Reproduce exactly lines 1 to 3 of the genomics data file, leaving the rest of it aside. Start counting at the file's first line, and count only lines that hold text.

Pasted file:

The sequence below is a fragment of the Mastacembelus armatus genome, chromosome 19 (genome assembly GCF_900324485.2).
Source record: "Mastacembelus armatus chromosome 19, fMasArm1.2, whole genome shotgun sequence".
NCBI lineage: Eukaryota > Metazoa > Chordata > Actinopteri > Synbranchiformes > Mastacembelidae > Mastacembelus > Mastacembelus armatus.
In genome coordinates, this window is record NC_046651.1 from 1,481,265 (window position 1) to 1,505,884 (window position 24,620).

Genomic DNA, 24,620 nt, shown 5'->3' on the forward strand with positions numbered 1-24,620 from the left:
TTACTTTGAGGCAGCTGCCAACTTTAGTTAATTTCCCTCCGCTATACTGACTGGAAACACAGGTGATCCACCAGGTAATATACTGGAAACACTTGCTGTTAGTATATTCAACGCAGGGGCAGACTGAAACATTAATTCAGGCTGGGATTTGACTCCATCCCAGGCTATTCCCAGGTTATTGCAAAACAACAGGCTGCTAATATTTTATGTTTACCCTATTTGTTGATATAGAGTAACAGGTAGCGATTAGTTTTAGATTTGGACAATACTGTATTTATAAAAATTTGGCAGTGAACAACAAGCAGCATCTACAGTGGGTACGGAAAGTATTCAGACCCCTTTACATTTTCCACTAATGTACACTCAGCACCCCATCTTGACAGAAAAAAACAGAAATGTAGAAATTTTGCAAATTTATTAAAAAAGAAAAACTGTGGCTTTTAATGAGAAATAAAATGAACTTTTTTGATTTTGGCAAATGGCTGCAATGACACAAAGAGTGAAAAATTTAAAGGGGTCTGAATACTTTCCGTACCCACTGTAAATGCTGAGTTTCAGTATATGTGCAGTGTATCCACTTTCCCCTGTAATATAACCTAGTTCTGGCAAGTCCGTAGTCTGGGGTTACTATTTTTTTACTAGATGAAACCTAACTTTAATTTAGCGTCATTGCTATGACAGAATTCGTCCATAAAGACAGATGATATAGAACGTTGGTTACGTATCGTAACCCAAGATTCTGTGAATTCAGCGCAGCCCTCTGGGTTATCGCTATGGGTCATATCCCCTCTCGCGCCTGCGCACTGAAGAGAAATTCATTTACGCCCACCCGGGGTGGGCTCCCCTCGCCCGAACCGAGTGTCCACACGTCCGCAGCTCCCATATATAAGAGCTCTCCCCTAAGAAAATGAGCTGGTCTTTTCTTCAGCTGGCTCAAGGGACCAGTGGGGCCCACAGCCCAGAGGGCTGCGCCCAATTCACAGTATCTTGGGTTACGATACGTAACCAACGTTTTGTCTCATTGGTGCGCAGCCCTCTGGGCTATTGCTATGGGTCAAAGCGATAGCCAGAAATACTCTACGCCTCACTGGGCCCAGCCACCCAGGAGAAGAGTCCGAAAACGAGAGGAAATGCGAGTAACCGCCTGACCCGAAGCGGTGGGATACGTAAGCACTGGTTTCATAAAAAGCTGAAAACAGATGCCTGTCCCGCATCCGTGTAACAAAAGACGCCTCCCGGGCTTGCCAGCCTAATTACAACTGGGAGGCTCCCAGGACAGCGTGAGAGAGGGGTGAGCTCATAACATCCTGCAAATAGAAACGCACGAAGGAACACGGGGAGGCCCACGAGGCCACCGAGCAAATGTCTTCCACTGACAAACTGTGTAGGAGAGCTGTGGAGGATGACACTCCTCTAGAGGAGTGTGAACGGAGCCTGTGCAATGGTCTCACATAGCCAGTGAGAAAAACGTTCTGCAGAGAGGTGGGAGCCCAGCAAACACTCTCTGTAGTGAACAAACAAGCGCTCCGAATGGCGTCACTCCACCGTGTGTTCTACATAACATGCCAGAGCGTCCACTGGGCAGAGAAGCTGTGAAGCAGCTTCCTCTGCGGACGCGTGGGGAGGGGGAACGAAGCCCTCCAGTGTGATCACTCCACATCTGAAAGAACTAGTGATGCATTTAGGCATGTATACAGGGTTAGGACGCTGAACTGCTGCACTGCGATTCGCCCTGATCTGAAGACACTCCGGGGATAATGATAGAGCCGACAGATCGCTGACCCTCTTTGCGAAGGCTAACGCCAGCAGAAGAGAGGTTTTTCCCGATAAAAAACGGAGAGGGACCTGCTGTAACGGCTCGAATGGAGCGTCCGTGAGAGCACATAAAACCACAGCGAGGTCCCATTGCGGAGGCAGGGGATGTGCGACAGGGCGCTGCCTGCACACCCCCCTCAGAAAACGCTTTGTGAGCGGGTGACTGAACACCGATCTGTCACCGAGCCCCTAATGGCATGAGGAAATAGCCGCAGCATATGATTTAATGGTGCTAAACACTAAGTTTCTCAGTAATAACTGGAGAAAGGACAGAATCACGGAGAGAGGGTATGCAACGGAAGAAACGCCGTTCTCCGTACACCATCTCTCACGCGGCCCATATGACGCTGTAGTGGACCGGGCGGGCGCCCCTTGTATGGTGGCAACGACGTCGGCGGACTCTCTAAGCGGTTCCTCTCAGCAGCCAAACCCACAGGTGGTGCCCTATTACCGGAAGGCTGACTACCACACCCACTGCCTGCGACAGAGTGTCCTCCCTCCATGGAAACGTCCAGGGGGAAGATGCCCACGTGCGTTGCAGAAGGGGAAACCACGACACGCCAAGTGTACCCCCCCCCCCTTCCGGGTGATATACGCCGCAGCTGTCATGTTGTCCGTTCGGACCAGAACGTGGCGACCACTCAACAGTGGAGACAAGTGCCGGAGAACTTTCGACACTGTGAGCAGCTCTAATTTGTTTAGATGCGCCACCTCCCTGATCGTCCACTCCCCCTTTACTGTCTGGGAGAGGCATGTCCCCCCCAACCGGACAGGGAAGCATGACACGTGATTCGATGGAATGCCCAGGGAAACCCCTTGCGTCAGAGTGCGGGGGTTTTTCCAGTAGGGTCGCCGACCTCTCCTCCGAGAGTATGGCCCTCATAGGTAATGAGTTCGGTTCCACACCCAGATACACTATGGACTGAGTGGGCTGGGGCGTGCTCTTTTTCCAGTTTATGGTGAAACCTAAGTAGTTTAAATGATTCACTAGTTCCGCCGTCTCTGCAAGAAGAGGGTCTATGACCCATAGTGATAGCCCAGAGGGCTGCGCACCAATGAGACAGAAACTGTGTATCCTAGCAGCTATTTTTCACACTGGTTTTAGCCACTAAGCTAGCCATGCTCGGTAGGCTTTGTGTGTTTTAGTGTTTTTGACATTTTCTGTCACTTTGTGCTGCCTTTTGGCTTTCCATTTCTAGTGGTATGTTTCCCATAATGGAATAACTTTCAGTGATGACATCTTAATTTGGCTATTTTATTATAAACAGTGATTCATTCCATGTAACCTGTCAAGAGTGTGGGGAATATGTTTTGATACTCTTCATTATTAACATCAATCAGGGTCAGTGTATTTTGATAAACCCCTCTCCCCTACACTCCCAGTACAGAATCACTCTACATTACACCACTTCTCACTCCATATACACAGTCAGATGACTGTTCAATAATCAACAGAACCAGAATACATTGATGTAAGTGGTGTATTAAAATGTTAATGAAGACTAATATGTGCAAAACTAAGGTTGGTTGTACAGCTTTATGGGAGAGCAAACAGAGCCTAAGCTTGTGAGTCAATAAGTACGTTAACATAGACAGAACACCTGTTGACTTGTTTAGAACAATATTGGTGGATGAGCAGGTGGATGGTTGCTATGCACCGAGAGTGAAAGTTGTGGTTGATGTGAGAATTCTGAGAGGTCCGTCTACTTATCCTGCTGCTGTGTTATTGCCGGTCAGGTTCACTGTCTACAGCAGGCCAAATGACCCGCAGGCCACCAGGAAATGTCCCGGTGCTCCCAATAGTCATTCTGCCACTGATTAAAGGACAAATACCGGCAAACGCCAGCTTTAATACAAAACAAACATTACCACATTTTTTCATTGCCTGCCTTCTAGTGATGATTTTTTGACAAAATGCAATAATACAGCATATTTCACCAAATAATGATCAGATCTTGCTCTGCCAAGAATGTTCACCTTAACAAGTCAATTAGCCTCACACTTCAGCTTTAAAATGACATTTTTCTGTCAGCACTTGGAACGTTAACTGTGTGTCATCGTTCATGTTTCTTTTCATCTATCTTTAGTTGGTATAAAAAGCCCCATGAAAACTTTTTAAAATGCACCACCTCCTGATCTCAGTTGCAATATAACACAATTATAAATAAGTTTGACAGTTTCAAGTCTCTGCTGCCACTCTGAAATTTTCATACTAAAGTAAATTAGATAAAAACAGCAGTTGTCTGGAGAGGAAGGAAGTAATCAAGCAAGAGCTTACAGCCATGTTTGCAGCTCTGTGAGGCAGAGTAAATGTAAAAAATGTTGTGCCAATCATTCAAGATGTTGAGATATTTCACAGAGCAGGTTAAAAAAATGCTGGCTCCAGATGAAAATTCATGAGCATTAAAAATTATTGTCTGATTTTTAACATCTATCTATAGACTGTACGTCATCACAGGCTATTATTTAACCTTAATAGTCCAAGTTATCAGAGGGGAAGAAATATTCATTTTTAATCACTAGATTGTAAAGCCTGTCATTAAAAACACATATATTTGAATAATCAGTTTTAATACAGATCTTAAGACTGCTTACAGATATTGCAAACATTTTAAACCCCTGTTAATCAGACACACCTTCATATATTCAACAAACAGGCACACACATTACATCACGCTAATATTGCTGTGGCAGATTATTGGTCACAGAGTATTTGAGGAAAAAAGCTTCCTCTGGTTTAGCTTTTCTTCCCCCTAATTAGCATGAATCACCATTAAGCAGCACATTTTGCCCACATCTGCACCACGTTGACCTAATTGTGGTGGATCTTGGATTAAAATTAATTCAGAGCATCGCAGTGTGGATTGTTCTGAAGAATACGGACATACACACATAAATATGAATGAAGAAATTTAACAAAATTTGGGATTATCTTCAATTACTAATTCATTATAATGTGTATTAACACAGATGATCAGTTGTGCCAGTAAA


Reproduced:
The sequence below is a fragment of the Mastacembelus armatus genome, chromosome 19 (genome assembly GCF_900324485.2).
Source record: "Mastacembelus armatus chromosome 19, fMasArm1.2, whole genome shotgun sequence".
NCBI lineage: Eukaryota > Metazoa > Chordata > Actinopteri > Synbranchiformes > Mastacembelidae > Mastacembelus > Mastacembelus armatus.